WASHINGTON (March 13) – All the wireless devices we use today rely on radio frequencies over which they send and receive data. Access to the radio spectrum is controlled by the Federal Communications Commission (FCC), which also licenses spectrum users. With the rise of new wireless technologies, such as 5G, the FCC will need to repurpose this radio spectrum and consider how current regulations may help or hinder conditions for an innovative and dynamic spectrum marketplace.

In a new policy report, R Street Technology and Innovation Policy Fellow Joe Kane examines the barriers to this marketplace and evaluates alternative allocation schemes in light of their transaction costs. In addition, he suggests concrete policy reforms that would reduce these costs, thereby enhancing the efficiency of markets for the benefit of everyone who uses wireless services.

Currently, the efficiency of spectrum markets is hampered by transaction costs that are often the result of overly restrictive FCC policy. However, these costs can be lowered by setting initial license areas that are relatively large and based on natural population centers. Innovative market designs can also decrease transaction costs by making it easier for potential spectrum buyers and sellers to find each other and agree on a price.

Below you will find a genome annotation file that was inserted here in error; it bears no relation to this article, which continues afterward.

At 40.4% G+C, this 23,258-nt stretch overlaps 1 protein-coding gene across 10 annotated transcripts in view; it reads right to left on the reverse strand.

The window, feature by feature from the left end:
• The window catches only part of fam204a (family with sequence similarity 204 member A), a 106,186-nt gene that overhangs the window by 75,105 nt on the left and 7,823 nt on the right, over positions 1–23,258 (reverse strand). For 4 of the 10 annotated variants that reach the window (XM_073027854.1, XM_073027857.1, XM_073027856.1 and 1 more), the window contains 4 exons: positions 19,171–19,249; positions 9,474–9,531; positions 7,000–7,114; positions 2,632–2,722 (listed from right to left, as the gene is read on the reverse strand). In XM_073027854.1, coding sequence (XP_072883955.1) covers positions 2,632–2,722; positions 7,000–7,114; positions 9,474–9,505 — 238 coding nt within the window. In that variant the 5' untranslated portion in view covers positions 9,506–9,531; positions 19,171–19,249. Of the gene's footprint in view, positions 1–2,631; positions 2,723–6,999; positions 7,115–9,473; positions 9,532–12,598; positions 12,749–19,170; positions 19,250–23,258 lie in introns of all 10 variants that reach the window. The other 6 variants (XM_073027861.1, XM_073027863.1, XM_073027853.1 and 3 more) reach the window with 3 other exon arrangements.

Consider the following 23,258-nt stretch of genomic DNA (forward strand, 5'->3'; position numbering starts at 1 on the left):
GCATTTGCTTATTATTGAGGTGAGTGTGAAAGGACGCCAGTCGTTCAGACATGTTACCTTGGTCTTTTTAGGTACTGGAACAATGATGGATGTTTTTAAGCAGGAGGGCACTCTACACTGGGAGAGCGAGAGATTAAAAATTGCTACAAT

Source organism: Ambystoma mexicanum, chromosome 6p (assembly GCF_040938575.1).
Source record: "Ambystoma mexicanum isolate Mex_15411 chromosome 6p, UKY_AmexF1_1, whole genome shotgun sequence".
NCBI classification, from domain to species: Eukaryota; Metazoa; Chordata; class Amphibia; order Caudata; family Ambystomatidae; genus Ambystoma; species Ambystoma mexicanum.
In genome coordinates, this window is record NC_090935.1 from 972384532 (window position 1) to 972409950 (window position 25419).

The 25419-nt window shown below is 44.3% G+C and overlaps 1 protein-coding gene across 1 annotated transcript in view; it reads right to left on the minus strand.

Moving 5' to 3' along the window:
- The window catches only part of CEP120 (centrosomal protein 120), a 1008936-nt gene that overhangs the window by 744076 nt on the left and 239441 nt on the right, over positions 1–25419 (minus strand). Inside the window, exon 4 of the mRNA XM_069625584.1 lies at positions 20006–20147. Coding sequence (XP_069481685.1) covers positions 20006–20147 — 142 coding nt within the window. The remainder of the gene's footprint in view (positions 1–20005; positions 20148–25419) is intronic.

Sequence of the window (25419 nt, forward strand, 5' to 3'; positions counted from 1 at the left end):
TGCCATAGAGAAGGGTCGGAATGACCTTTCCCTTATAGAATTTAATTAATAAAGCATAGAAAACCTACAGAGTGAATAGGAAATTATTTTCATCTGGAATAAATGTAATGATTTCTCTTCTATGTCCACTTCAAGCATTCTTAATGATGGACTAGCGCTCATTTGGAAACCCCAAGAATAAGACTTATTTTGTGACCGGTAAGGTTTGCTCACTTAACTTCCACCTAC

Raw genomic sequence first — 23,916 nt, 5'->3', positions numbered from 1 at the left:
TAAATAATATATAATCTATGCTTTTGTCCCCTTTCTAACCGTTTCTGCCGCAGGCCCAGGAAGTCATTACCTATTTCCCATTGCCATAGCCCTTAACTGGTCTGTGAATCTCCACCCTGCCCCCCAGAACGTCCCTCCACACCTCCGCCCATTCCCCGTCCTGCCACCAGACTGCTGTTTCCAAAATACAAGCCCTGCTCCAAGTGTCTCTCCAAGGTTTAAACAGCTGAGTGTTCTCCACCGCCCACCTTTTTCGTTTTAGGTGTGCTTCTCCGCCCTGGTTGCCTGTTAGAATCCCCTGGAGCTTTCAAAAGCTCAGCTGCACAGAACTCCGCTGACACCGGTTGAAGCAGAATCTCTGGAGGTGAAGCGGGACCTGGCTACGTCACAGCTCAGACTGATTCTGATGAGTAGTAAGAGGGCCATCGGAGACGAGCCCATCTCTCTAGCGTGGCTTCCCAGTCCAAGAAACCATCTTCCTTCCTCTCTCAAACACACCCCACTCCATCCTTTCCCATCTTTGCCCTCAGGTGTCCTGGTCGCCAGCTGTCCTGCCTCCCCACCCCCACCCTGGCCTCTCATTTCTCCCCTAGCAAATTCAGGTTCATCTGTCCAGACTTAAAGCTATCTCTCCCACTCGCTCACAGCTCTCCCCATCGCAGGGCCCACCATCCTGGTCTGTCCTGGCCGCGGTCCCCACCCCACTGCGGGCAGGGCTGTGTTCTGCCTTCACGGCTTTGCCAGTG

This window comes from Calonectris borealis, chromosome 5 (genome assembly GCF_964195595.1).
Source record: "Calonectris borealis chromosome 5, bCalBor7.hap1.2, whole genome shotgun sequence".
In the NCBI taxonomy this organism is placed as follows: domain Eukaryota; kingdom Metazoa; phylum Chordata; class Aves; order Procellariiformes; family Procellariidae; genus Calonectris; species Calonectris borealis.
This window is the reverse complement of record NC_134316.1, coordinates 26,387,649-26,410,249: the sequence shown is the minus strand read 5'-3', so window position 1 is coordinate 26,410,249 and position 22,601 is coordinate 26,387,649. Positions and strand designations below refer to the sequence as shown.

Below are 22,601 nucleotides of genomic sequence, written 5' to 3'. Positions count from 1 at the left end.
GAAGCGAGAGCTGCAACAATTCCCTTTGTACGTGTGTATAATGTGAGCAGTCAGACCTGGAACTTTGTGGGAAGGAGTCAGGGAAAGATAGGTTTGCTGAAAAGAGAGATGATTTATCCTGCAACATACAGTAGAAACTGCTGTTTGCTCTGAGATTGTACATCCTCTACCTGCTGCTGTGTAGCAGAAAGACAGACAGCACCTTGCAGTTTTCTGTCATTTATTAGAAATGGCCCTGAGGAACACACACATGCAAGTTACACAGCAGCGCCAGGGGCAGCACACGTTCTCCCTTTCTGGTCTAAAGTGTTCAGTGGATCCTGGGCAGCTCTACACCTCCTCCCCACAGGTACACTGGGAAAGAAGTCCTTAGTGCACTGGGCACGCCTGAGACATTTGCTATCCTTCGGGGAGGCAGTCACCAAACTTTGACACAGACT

Regarding potential future FCC actions, the author adds, “the agency should approximate initial conditions that will create flexibility and lower transaction costs so that productive outcomes can prevail in the long run.”